Like many parents, the husband and I hope to instil values and necessary skills to equip the boy for life. Like many parents, too... there are times when we don't even know where to begin.
Far beyond learning and educational skills, we would like BabyMoo to grow to be a discerning individual, adaptable to his surroundings, and street smart to a point where he can get out of or avoid unnecessary altercations with others. I am of the belief that it is much easier to teach a person subjects which can be found in books, but it is a challenge to ensure that they are able to 'read' situations and respond appropriately.
The Singapore Education System is a rigorous one, whereby children are required to not only be able to think on their feet - but ideally, also have a learning capacity far beyond their years. Children in Kindergarten are given 'homework' and assignments... on top of the Enrichment Classes which parents are apt to enrol their kids in so that they are better prepared for Primary School.
Different parents have their own different approach to providing their best for their offspring, so I definitely am not in any position to judge anyone for their chosen ways. Ultimately, I believe that all parents want the best for their children... and they are the best persons to judge what works best based on their children's individual personalities and preferences.
There are times, however, when I'm made to feel that I'm not doing enough for the boy.
Reading updates on efforts and attempts to introduce the basics of English, Maths, Science and the Mother Tongue from mothers and their success stories can evoke feelings of inadequacies to even the most loving and well-meaning Mum. Usborne, Eric Carle, FIAR (Five in a row) method, just to name a few... didn't make sense to me. I was clueless about these, and suddenly felt that my son could be missing out on a lot of things - because his Mummy doesn't know.
DaddyMoo and I have decided that we will let BabyMoo develop at his own pace, for we believe that every child will meet developmental milestones in their own time. I then wondered (perhaps due to the information overload from other Mums who seem to be doing so much for their children) that if this train of thought is just a poor excuse for laziness on our part? Are we denying our son the avenues to help him reach his fullest potential?
At the risk of sounding like a super kiasu parent (afraid to lose out), I worried about having an ill-equipped child in terms of exposure. What if he enters nursery or kindergarten in a years' time, and feel out of place because he was never introduced to the basics of learning? What if these feelings manifest itself into something sinister... and (God forbid!) stomps on his self-esteem? BabyMoo has always been a very sensitive child, no matter how aggressive or adventurous he portrays himself out to be, and I am fully aware that with such sensitivity, he is more prone to feeling the effects of negativity even more.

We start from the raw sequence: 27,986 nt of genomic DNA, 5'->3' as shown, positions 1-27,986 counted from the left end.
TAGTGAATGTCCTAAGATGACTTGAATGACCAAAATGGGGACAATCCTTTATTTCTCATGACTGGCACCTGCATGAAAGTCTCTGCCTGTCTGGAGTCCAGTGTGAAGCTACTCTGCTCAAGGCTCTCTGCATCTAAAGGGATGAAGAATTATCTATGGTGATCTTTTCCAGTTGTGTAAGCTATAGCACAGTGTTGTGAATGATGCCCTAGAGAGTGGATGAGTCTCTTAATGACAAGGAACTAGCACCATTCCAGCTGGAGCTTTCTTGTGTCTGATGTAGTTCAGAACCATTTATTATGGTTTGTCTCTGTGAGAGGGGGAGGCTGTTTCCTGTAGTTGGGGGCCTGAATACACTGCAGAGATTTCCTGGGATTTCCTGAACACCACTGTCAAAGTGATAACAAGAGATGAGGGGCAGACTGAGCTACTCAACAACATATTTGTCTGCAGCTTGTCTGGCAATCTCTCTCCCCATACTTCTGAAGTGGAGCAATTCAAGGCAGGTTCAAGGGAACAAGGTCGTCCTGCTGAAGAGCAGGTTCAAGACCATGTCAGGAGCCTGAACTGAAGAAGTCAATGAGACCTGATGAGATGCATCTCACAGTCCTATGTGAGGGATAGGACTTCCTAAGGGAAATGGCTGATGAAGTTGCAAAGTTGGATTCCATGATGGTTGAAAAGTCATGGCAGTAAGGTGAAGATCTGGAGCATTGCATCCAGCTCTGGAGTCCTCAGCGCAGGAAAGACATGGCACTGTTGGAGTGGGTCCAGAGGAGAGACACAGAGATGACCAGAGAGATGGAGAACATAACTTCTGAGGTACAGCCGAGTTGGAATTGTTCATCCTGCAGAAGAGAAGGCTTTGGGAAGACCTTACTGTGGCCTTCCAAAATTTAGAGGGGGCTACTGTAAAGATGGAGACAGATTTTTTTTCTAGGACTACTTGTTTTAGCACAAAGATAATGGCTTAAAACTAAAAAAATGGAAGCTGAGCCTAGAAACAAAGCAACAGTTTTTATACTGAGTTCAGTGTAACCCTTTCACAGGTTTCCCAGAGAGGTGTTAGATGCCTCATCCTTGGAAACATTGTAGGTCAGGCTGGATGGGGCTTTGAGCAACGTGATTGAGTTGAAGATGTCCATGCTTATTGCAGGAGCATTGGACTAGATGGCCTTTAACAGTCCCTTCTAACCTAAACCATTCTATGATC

I thought about it, and wondered aloud. Of course, the husband thinks I'm thinking too much... but it's a mother's duty to worry, is it not? :)
I finally decided that it would do all of us (especially the boy) a world of good for me to at least find out about the wide array of developmental books and be informed about the numerous methods of teaching and learning. It will not kill me to read up on these... and implement those that I think will be appropriate for the boy. Even though every day is still a process of trial and error with BabyMoo in terms of discovering the 'real' person inside that bundle of energy, I think I'm able to figure out what will work best for him. I rely on my mother's instincts most of the time - and it hasn't failed me thus far.
He can identify words now!
I try to incorporate what I've learnt (thanks to the many wonderful Mums who put in so much effort out there!) into every day communications with the boy. I found that numbers can be taught in a fun way that captures their attention and gets ingrained into their minds even when their attention is directed elsewhere. I realised that phonics can be introduced to him using word sounds that he associates with things he loves. Learning through play is still play to a curious boy... and that makes him eager to learn more.
I admire the tenacity and creativity of the many Mums who come up with so many fabulous ideas to introduce the concept of learning to their children. Gone are the days where kids are made to sit at a table to learn their multiplication tables through conventional methods (i.e: memorising) instead of understanding and the ability to visualize. History comes with 3D effects via interactive museum activities. English is fun with colourful books with graphic crafts to bring the stories to life.
I have a long way to go... but I'm learning. I don't hope to be a Super Mum who can craft, bake, story-tell and soothe aches and pains with a ready smile; neither do I wish for a Super Baby who can speak in complete sentences, have impeccable manners and is able to not only say his ABCs but read simple story books all before he turns Two.
Ok... this is a posed picture.
I only hope to provide adequately for his first steps towards being his own person in life. I want him to be comfortable in his own skin... and I don't want him to miss out on things that other kids do because he doesn't know. I would introduce concepts to him and expand areas where he shows his interest... and I trust him to learn enough to be able to participate in conversations about a wide range of things as he grows older.
BabyMoo is going to have to rely on his instincts in the future... but until the day when he proves to us that he is perfectly able to hold his own - I will worry, guide and help him along. That's the very least I can do.